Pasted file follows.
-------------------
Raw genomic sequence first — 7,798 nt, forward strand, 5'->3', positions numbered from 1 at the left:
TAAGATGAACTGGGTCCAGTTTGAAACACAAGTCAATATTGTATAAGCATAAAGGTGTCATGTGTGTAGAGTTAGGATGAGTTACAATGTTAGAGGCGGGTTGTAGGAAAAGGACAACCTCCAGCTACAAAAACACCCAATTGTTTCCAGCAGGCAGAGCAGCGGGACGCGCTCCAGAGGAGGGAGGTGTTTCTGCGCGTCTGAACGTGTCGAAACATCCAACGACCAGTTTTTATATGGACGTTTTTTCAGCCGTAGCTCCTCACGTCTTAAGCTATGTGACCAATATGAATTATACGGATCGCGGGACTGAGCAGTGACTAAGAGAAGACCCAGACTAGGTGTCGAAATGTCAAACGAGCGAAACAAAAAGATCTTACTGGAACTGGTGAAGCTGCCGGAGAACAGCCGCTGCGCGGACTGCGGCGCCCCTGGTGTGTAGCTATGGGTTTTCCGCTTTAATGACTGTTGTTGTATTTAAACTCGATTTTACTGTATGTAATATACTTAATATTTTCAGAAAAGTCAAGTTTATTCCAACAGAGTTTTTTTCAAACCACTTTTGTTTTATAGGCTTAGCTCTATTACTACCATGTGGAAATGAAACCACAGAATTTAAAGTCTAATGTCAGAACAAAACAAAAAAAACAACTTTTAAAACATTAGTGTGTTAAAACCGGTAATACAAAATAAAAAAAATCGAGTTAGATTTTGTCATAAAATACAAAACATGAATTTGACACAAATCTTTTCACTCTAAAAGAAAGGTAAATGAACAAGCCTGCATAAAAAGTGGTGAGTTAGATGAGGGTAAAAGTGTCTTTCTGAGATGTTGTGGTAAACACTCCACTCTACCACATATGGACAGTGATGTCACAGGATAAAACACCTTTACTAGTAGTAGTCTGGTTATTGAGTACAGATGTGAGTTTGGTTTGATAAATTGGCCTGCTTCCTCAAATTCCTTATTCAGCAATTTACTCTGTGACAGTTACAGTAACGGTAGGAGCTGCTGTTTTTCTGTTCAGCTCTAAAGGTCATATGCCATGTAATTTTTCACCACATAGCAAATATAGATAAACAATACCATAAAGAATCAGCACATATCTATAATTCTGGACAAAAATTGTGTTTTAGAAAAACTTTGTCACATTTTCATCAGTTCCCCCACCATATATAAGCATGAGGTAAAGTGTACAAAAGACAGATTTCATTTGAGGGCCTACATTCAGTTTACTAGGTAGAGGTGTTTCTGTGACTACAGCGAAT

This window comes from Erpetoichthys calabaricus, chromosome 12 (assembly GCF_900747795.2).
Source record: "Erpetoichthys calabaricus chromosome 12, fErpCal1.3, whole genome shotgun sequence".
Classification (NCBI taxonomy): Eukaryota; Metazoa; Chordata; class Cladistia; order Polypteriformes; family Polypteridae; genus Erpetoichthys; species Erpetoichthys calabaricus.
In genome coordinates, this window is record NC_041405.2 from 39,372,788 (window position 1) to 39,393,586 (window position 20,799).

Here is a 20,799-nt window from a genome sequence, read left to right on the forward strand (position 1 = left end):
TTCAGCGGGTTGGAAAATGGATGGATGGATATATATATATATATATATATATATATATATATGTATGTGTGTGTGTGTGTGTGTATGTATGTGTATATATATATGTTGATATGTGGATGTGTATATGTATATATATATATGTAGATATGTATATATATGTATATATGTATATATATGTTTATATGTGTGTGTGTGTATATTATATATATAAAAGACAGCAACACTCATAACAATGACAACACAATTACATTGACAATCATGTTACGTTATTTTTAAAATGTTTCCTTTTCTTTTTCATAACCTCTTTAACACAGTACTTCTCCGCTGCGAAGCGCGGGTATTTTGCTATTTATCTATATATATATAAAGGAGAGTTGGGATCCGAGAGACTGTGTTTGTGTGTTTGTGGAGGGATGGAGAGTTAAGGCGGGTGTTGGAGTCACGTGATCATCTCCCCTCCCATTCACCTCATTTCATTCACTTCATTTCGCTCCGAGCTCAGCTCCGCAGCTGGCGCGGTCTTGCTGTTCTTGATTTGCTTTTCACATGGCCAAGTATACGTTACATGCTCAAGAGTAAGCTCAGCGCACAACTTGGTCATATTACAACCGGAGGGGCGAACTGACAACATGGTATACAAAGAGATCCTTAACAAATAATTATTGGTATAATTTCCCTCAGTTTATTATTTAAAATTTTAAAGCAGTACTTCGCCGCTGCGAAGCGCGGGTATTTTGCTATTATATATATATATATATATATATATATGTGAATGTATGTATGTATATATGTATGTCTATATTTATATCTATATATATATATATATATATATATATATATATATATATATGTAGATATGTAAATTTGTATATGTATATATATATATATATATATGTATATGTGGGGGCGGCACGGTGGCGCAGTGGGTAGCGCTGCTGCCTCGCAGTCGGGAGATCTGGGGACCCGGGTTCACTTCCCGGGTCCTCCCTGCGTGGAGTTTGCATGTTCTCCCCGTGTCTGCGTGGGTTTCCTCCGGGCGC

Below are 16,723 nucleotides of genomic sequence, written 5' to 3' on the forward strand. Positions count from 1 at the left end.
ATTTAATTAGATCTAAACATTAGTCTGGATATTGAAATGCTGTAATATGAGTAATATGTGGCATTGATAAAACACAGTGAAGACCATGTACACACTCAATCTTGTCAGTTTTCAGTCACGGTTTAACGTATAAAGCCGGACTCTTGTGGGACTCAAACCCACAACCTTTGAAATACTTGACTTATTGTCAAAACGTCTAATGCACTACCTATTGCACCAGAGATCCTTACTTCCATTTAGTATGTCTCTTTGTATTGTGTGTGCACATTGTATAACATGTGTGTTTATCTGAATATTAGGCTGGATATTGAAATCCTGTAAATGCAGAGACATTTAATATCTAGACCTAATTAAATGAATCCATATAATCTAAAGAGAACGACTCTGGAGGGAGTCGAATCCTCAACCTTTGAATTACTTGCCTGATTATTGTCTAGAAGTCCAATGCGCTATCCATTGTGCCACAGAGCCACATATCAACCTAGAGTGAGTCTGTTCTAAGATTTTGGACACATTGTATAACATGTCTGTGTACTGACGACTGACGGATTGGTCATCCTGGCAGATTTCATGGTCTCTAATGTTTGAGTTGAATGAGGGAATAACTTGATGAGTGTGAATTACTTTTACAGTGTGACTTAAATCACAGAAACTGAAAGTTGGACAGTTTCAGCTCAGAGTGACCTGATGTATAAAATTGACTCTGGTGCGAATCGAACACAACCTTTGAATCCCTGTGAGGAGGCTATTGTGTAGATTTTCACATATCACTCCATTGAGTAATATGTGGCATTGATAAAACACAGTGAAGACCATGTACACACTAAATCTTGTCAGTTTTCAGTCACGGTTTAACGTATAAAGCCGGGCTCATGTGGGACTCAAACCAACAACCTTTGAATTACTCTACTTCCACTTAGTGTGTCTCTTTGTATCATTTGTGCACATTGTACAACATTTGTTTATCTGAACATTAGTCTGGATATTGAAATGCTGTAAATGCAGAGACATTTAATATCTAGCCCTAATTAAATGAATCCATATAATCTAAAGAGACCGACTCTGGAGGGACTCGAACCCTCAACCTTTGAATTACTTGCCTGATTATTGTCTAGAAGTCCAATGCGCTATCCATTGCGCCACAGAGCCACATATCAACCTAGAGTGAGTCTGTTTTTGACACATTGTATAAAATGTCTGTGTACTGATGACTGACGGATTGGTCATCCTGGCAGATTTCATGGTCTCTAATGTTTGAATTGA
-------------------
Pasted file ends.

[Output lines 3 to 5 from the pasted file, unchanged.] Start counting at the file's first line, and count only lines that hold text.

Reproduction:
This window comes from Erpetoichthys calabaricus, chromosome 12 (assembly GCF_900747795.2).
Source record: "Erpetoichthys calabaricus chromosome 12, fErpCal1.3, whole genome shotgun sequence".
Classification (NCBI taxonomy): Eukaryota; Metazoa; Chordata; class Cladistia; order Polypteriformes; family Polypteridae; genus Erpetoichthys; species Erpetoichthys calabaricus.